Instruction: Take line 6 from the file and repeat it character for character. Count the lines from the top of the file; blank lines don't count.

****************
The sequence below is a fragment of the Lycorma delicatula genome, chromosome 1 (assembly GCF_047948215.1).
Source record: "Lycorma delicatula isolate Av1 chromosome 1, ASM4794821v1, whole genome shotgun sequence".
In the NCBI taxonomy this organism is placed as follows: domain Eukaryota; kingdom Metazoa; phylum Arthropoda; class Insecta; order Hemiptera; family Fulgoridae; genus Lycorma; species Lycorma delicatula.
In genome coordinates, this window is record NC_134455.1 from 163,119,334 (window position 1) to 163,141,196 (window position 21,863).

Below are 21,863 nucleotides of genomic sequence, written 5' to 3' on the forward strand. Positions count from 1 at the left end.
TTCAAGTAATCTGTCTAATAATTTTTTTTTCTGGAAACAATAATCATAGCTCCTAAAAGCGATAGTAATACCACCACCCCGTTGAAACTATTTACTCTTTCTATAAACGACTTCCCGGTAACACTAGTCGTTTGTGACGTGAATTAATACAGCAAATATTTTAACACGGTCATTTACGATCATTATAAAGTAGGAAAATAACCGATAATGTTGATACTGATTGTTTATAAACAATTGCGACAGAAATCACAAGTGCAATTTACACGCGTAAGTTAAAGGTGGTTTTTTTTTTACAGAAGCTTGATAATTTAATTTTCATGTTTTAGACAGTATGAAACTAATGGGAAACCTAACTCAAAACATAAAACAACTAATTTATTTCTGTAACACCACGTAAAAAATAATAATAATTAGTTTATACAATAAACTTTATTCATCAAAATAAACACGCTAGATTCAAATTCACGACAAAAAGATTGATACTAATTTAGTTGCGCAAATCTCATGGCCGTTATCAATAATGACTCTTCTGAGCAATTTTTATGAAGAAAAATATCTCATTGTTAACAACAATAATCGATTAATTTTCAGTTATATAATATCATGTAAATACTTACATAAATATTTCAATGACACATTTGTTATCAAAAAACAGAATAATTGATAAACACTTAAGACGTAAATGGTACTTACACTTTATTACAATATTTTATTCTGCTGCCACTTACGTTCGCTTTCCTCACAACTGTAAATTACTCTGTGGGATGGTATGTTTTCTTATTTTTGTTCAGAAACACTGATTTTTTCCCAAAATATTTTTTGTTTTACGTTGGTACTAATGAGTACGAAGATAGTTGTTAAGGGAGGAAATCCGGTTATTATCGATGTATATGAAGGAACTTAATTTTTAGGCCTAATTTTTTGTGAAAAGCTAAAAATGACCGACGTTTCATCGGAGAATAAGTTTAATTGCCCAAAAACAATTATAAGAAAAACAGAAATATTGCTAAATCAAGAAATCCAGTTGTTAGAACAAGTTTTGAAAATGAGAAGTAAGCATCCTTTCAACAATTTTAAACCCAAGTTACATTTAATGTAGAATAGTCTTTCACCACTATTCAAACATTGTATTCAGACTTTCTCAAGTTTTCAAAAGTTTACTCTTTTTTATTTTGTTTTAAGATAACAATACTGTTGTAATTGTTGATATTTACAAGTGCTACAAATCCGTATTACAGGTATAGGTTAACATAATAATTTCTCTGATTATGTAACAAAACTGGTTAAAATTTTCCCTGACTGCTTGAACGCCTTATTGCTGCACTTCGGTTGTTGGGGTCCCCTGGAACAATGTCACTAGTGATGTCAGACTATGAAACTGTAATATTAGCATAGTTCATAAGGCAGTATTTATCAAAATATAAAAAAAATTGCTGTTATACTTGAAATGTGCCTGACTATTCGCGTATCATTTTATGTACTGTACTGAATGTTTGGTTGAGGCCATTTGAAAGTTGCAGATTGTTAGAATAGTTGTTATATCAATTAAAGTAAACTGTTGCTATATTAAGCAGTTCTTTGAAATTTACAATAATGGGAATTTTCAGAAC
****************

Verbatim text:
TTCAAGTAATCTGTCTAATAATTTTTTTTTCTGGAAACAATAATCATAGCTCCTAAAAGCGATAGTAATACCACCACCCCGTTGAAACTATTTACTCTTTCTATAAACGACTTCCCGGTAACACTAGTCGTTTGTGACGTGAATTAATACAGCAAATATTTTAACACGGTCATTTACGATCATTATAAAGTAGGAAAATAACCGATAATGTTGATACTGATTGTTTATAAACAATTGCGACAGAAATCACAAGTGCAATTTACACGCGTAAGTTAAAGGTGGTTTTTTTTTTACAGAAGCTTGATAATTTAATTTTCATGTTTTAGACAGTATGAAACTAATGGGAAACCTAACTCAAAACATAAAACAACTAATTTATTTCTGTAACACCACGTAAAAAATAATAATAATTAGTTTATACAATAAACTTTATTCATCAAAATAAACACGCTAGATTCAAATTCACGACAAAAAGATTGATACTAATTTAGTTGCGCAAATCTCATGGCCGTTATCAATAATGACTCTTCTGAGCAATTTTTATGAAGAAAAATATCTCATTGTTAACAACAATAATCGATTAATTTTCAGTTATATAATATCATGTAAATACTTACATAAATATTTCAATGACACATTTGTTATCAAAAAACAGAATAATTGATAAACACTTAAGACGTAAATGGTACTTACACTTTATTACAATATTTTATTCTGCTGCCACTTACGTTCGCTTTCCTCACAACTGTAAATTACTCTGTGGGATGGTATGTTTTCTTATTTTTGTTCAGAAACACTGATTTTTTCCCAAAATATTTTTTGTTTTACGTTGGTACTAATGAGTACGAAGATAGTTGTTAAGGGAGGAAATCCGGTTATTATCGATGTATATGAAGGAACTTAATTTTTAGGCCTAATTTTTTGTGAAAAGCTAAAAATGACCGACGTTTCATCGGAGAATAAGTTTAATTGCCCAAAAACAATTATAAGAAAAACAGAAATATTGCTAAATCAAGAAATCCAGTTGTTAGAACAAGTTTTGAAAATGAGAAGTAAGCATCCTTTCAACAATTTTAAACCCAAGTTACATTTAATGTAGAATAGTCTTTCACCACTATTCAAACATTGTATTCAGACTTTCTCAAGTTTTCAAAAGTTTACTCTTTTTTATTTTGTTTTAAGATAACAATACTGTTGTAATTGTTGATATTTACAAGTGCTACAAATCCGTATTACAGGTATAGGTTAACATAATAATTTCTCTGATTATGTAACAAAACTGGTTAAAATTTTCCCTGACTGCTTGAACGCCTTATTGCTGCACTTCGGTTGTTGGGGTCCCCTGGAACAATGTCACTAGTGATGTCAGACTATGAAACTGTAATATTAGCATAGTTCATAAGGCAGTATTTATCAAAATATAAAAAAAATTGCTGTTATACTTGAAATGTGCCTGACTATTCGCGTATCATTTTATGTACTGTACTGAATGTTTGGTTGAGGCCATTTGAAAGTTGCAGATTGTTAGAATAGTTGTTATATCAATTAAAGTAAACTGTTGCTATATTAAGCAGTTCTTTGAAATTTACAATAATGGGAATTTTCAGAAC